What is depression? Knowing whether you are depressed or just feeling sad for a very good reason isn't as easy to work out as it sounds. Yet the importance of being able to make this distinction is very important. Depression in its true form is an experience that is debilitating to one’s life. Well, if that's a guiding principle it can’t be that hard to work out if you or somebody else is depressed, right? So, why is it still difficult to determine whether you are or you aren’t?
Depression can be something that really creeps up on you. I don't know if you've heard the supposed fact (I haven't done any research to verify the following) that frogs are unable to detect slight increases in water temperature when the water they are immersed in is slowly heated to boiling point, resulting in Mr Frog placidly remaining in said water and becoming boiled! I don't know who did this experiment, but it doesn't rank very highly on the “nice” scale.
The point I'm trying to make by raising this rather macabre phenomenon is that our descent into depression is very similar. Because we can make a gradual descent into depression we sometimes don't realise how bad things truly are. We can gradually fall into, and get used to, a depressive state. In instances like these we usually get a tap on the shoulder by a family member, friend, or colleague who is concerned about us.
Symptoms of depression
It is difficult to tell whether someone is depressed because the symptoms of depression very so much from person to person.
These variances can be in how we emotionally and physiologically feel, and how we behave as a result of our distress. Some depressed people will eat more than usual (comfort eating), while others will have no appetite. Some depressed people will sleep much more than usual, while others will experience insomnia. For some people their level of emotional expression will decrease significantly, becoming emotionally flat. For others it may increase, and be expressed as frustration, agitation and anger.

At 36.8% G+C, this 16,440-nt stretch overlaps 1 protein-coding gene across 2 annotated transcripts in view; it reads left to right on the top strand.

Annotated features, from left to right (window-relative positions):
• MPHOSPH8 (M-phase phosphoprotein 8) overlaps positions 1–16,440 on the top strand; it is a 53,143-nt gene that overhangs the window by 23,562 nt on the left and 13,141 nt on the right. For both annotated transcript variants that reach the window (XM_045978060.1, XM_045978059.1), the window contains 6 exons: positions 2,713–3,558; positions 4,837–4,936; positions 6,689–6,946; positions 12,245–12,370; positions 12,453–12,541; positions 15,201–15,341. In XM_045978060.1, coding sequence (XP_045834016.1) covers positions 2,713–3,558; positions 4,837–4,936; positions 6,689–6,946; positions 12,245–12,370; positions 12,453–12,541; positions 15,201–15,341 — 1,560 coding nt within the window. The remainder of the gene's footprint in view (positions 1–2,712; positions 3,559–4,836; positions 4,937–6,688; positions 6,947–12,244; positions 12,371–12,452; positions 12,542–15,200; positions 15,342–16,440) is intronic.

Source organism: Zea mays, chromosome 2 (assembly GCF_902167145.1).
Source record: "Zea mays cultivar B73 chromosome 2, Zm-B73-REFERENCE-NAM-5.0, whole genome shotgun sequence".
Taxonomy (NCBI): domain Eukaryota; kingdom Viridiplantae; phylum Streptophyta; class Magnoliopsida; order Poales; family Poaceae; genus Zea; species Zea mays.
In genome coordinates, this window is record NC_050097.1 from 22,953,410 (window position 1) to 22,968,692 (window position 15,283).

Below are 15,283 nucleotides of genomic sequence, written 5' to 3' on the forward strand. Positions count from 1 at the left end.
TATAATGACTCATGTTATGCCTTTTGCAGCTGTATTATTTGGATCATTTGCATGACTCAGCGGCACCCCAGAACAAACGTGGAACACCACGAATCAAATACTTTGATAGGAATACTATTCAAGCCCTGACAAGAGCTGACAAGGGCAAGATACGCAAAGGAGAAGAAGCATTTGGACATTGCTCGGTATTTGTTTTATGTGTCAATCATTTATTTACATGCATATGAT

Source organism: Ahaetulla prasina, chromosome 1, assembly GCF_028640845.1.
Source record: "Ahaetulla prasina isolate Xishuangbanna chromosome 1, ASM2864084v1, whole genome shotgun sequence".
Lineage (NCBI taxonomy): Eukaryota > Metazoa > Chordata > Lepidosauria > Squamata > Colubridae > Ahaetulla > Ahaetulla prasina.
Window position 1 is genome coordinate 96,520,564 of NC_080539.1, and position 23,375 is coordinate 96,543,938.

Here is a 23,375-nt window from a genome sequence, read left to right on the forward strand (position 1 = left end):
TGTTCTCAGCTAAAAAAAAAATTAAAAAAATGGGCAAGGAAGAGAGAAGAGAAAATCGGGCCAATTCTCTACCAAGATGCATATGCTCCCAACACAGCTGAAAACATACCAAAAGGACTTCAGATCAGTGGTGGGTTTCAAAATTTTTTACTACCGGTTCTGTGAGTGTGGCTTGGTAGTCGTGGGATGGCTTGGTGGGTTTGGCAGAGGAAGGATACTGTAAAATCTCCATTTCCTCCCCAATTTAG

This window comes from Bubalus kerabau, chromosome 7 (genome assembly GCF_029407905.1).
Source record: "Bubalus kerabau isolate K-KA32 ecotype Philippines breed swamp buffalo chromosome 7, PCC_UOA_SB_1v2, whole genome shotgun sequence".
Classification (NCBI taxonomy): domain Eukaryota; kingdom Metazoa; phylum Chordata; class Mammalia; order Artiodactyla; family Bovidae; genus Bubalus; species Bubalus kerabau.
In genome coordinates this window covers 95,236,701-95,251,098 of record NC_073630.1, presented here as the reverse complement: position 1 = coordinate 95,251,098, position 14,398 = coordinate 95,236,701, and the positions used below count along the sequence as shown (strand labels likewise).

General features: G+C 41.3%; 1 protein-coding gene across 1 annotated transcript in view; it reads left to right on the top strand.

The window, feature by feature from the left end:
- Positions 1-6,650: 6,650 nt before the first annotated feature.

Some common symptoms of depression
What tends to be common across all expressions of depression is a loss of connection with oneself and the world in which one participates. This feeling is usually very unnerving as it makes a person feel vulnerable and incompetent. A loss of motivation is also a key experience of most people with depression, resulting in a withdrawal from tasks and activities that were once enjoyed, or that need to be completed to keep day-to-day life functioning. There is also a loss of important brain functions like focus, concentration and memory. In short, our poor brain goes offline. In its place are much more pessimistic beliefs about oneself, others, and the world in which one lives.
It is important to differentiate between experiencing feelings of sadness or grief, and experiencing depression. Understanding how to make this distinction will be discussed in Part 2.